I’m your barista. I hand you a steaming hot cup of life four mornings a week, you greet me with a languid smile and slip an extra dollar in my tip jar. Some days, those dollars are like manna from heaven, because the rent and the student loan payments and the cards and the bills are all due. And I think I have that toothache again…
So I should leap and applaud the suggestion of a 60% minimum wage increase, right? I am the worker! My wages are not sufficient for the current cost of living, my friends and co-workers are in a similar or worse situation. We should all be clamoring for our red T-shirts and posters, to stand up for recognition of our integrity and value! But as I’m rising to my feet to defend the latter, I am feeling deep concern and trepidation about what this proposed legislation could mean for workers, for my customers, for my friends, and for me.
I work for a small business, and I know how devastating a huge minimum wage hike would be for us. I can show you the faces of the two dozen employees who would likely have their hours severely cut or lose their jobs. I can also tell you that such a loss would not be the result of profit-hungry owners pilfering from their employees, or miserly proprietors refusing to sacrifice profits. This is a matter of numbers, of businesses like the one employing me having too small of margins to be able to sustainably absorb the impact of this proposed wage legislation.
This is especially unfortunate because small business owners have a unique capacity to be empathetic and to have the motivation to support their employees. This has been true in my own experiences working for several small businesses. They are the backbone of local industry. Yet they have been severely underrepresented and even ignored in the language of the 15 Now campaign, mentioned mostly as something behind which “big business” is trying to hide. There are legitimate concerns being voiced by the community of small businesses, and that they are being dismissed is very troubling to me. As an employee, if small business in Seattle suffers, I suffer. My community suffers. My friends and their families suffer. This eclectic community of mine encompasses a wide variety of workers and proprietors, and we need the conversation around wage legislation to be equally inclusive.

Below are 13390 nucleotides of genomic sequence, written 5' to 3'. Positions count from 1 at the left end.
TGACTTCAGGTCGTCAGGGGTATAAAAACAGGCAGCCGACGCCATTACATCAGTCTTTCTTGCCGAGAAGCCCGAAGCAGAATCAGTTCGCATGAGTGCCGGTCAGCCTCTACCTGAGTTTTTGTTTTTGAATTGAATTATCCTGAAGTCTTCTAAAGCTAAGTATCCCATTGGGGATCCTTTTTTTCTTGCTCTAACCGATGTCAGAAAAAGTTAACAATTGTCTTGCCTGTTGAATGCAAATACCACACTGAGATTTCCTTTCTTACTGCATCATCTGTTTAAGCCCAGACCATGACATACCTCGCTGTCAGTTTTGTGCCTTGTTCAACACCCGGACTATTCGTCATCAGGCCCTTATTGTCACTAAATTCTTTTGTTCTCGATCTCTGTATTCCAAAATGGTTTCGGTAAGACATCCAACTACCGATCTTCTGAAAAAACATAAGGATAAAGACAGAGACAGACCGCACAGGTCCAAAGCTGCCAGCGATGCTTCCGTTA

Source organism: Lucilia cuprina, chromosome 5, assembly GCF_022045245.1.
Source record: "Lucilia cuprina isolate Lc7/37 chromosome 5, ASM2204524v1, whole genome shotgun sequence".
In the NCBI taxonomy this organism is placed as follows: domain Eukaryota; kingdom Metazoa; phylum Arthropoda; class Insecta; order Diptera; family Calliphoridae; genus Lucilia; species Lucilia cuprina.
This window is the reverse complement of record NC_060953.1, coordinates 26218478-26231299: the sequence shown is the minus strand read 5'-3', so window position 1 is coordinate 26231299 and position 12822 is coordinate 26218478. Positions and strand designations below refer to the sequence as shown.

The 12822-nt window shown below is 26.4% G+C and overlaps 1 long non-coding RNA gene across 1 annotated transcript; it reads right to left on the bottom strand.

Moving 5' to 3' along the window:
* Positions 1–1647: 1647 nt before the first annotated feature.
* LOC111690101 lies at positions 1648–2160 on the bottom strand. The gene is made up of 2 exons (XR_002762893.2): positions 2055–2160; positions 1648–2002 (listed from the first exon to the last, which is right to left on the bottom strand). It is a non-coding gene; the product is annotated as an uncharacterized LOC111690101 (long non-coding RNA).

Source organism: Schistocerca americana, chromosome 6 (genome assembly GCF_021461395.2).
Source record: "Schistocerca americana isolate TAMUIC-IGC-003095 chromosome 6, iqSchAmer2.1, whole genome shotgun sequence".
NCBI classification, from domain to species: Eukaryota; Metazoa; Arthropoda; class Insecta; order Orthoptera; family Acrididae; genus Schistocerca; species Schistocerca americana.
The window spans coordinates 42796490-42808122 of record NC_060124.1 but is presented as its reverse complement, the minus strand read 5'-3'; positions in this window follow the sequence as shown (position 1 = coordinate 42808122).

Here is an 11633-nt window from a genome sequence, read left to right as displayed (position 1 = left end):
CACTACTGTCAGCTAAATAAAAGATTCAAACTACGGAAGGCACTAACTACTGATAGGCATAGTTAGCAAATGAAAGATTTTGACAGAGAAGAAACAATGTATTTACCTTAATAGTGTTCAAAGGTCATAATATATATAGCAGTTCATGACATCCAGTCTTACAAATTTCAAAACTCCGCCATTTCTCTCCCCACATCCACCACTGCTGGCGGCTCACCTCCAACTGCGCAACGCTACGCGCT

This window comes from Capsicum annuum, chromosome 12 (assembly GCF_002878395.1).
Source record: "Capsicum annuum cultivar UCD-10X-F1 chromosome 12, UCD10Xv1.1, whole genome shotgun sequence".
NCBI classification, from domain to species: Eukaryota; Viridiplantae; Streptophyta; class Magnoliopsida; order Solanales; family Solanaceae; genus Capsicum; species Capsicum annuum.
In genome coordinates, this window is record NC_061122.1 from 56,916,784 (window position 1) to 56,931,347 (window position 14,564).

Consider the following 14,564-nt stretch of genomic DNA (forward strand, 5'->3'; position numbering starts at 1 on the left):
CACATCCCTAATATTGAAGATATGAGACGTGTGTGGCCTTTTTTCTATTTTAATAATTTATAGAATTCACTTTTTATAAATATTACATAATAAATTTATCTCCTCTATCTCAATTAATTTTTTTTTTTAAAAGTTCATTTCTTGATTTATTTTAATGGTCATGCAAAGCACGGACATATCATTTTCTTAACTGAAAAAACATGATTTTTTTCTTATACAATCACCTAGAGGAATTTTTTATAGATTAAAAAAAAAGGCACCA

As it stands, the rhetoric of the 15 Now movement has set up a dangerous dichotomy. Minimum wage workers are lumped together on one extreme, set up against the diabolical big businesses on the other. These divisions are not only inaccurate, they also lead to potentially detrimental conclusions.
Minimum- and low-wage workers are comprised of anyone from high school and college students, to single independents, to parents, grandparents, and more. Some struggle to support a family or live on their own, and some live communally with other workers. Some receive financial assistance from the government or private sources. Some work two or more jobs. I could go on, but the plain fact is that talking about minimum- and low-wage workers as if they are all in the same position and share the same needs is misleading, and pursuing one monetary solution as if it will benefit them all is risky oversimplification.
Likewise, holding up big business as the enemy effectively demonizes businesses in general because the vast middle ground is left undefined and unrecognized. Just as workers represent a variety of life situations, so does “business” include organizations of varying size, purpose, ethics, and needs. I am very skeptical of drawing lines in the sand between minimum- and low-wage workers and big business, because such lines are not true to our world. The dichotomy is false, and if we are to come up with fruitful, pragmatic solutions that will benefit the most people, our conversations must start from an environment of understanding and recognition rather than a charged, polarizing milieu.
I want to have this conversation, because alongside my skepticism and worry, I strongly feel that there is a vital issue at stake. The plight of minimum- and low-wage workers is not, as I see it, purely monetary. The problems workers face are systemic, they are complex, and they must be addressed carefully and holistically, not with a one-solution-fits-all approach. I want to see ALL citizens participate in this conversation, because we will ALL be affected by a decision about wage legislation of this magnitude.
I want to be heard as a worker, as a supporter of small business, as a woman, as a citizen. As your barista.